LANGLEY — The longest dry spell in the history of U SPORTS basketball is set to end on Thursday.
“I think we’re (one of) the first U SPORTS team in the country to play,” says Trinity Western Spartans’ men’s basketball coach Trevor Pridie, looking ahead to Thursday’s limited capacity pre-season exhibition opener against the powerhouse Calgary Dinos at the Langley Events Centre (7:30 p.m. tip-off).
Indeed, who could have ever predicted that after Carleton beat Dalhousie in the 2020 national final that it would be 581 days to the next men’s game?
The unfortunate part for the fans, however, is that the game will be played under a pre-season mandate of just 96 fans, or, in case you thought that was a typo, four shy of one hundred fans. As well, the game is not available via internet streaming.
Upon the start of the Canada West basketball season, Trinity Western’s games at the Langley Events Centre will return to a more normal attendance maximum.
Lethbridge and Dalhousie are also in action Thursday facing CCAA schools, the same as Victoria who will meet the Vancouver Island University Mariners, the PacWest powers who last weekend came away with a pair of wins over the Spartans. Only two other games involving Canada West foes have been played this season, as Brandon lost to both Regina and Mt. Royal.
Yet despite the limited seating in effect, the contest marks an essential first step out of the darkness for a Trinity Western men’s basketball program attempting to regain both conference and national relevancy.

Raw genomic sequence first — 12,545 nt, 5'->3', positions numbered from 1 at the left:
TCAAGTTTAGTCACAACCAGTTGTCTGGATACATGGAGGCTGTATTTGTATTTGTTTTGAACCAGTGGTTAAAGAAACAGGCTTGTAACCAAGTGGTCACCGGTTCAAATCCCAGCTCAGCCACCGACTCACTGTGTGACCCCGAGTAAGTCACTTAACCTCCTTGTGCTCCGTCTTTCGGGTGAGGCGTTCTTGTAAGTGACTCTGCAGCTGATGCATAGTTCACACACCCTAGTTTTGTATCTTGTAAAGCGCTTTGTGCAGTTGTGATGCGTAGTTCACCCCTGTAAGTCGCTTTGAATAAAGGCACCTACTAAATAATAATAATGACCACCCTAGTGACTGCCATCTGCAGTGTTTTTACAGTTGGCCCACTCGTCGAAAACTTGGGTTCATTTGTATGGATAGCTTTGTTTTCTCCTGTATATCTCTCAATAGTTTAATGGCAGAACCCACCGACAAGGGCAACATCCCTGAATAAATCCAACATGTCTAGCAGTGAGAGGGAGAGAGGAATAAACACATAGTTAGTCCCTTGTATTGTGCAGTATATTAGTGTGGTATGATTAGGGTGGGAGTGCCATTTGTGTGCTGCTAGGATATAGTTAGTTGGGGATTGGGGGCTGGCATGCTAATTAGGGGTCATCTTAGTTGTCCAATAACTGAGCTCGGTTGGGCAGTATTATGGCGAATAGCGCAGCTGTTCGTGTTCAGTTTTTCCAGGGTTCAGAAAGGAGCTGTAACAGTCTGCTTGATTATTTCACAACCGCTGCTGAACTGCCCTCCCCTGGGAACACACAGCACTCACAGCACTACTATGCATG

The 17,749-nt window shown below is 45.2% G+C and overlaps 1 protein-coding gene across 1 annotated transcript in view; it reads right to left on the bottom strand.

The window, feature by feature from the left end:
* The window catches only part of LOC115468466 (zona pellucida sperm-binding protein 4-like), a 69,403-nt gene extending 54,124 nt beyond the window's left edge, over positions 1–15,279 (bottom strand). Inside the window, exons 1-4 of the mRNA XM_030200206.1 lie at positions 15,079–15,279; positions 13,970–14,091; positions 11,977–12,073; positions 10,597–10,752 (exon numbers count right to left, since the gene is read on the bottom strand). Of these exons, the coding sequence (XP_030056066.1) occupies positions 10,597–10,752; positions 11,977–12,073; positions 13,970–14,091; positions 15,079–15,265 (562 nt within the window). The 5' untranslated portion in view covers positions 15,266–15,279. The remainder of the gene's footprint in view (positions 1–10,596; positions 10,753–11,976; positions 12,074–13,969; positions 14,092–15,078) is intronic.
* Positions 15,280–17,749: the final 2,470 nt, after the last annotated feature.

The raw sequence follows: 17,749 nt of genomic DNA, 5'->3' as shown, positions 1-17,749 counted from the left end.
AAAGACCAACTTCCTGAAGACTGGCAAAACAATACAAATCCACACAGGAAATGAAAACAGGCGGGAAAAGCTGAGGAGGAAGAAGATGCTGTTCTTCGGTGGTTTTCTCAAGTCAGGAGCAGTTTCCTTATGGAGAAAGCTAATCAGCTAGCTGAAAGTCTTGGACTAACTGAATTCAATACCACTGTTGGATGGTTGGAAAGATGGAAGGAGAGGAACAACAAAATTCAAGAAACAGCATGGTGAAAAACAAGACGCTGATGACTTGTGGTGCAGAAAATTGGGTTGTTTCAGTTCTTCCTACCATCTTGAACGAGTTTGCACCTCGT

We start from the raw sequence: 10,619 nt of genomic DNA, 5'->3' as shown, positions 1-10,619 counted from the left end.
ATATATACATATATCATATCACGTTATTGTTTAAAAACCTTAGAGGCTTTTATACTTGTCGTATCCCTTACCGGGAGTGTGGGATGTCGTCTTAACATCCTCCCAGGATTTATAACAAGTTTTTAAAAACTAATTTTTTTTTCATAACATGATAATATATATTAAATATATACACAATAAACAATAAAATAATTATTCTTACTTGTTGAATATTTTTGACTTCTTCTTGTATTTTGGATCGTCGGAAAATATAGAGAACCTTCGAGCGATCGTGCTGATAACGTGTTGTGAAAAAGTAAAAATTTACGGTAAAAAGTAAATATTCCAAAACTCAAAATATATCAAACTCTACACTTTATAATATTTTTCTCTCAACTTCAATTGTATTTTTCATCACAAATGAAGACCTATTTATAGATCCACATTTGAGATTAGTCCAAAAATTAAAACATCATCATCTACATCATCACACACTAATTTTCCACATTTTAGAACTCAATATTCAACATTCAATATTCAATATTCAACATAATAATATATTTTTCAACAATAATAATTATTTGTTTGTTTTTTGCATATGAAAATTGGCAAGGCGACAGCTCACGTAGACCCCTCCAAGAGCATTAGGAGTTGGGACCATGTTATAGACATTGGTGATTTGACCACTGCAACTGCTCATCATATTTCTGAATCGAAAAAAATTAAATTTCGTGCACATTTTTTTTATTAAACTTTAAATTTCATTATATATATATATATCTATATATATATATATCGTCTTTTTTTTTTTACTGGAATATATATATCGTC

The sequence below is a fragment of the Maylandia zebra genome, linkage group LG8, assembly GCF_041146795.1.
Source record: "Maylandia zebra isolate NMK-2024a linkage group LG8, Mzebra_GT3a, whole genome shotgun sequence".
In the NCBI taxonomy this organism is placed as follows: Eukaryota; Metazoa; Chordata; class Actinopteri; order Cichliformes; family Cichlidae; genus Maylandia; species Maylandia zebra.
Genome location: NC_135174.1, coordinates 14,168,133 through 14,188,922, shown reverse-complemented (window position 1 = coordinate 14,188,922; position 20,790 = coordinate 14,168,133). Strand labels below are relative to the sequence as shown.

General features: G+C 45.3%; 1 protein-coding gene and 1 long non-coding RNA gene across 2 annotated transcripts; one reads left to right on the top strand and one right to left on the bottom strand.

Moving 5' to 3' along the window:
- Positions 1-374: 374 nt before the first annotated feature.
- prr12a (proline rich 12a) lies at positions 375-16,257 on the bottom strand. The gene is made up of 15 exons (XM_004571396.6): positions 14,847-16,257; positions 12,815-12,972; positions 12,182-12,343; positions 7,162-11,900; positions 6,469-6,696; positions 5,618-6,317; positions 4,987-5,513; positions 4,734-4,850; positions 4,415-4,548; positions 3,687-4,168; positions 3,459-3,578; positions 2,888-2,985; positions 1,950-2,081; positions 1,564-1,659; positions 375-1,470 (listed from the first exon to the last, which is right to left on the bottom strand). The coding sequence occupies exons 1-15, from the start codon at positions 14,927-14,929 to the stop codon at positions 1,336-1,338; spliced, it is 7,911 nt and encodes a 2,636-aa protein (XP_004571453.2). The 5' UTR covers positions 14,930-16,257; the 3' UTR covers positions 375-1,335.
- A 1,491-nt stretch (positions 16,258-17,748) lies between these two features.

And when you ask Pridie about the 2021-22 Spartans, two facts are immediately apparent.
The first? With two seniors, three fourth-year players and four third-years, they have metamorphosed into a veteran core, especially at the top end of their rotation. Given the COVID bonus year, the sage aspects of the group are only enhanced, a fact that creeps down into so many of the roster’s underclassmen as well.
That’s the part that keeps coaches like Pridie up at night.
There is experience, yes, but there have been no live game reps together to build anything that could be called bankable chemistry.
“It is interesting because we have a fairly experienced group, but they have never played together for me in my kind of system,” adds Pridie. “We’re all trying to figure out how to do things.”
So what will these Spartans look like when head coach Dan Vanhooren and the Dinos come through the centre court doors at the LEC on Thursday?
“We have so many new pieces, that from the time we played Victoria (a 92-81 season-ending loss 02.08.20 as part of an 0-22 season) to today, we’ll probably have five new starting players on Thursday.”
It’s in keeping with the hyper-paced, RUN-TMC schematic Pridie unveiled in 2019-20, only it’s overall skill-level will be greatly improved.
Not only is fifth-year senior Ja’Qualyn Gilbreath back from a nightmarish 2019-20 season in which he was ruled ineligible as a transfer casualty at a time when he was leading nation in scoring, he is joined by the well-travelled Mason Bourcier, who without a trace of hyperbole, was easily one of the greatest B.C. high school guards of his generation through his career with the Kelowna Owls.
Add to the mix fourth-year newcomer Tre Fillmore, a 6-foot-2 guard, and childhood friend of Gilbreath’s from their time together in Amarillo, TX; second-year guard/wing Vlad Mihaila of Surrey’s Semiamoo Totems, and Andrew Goertzen, the versatile 6-foot-9, 240-pound forward out of Langley’s Walnut Grove Secondary, and you’ve got a talented quintet that does not want to see its combined potential wasted.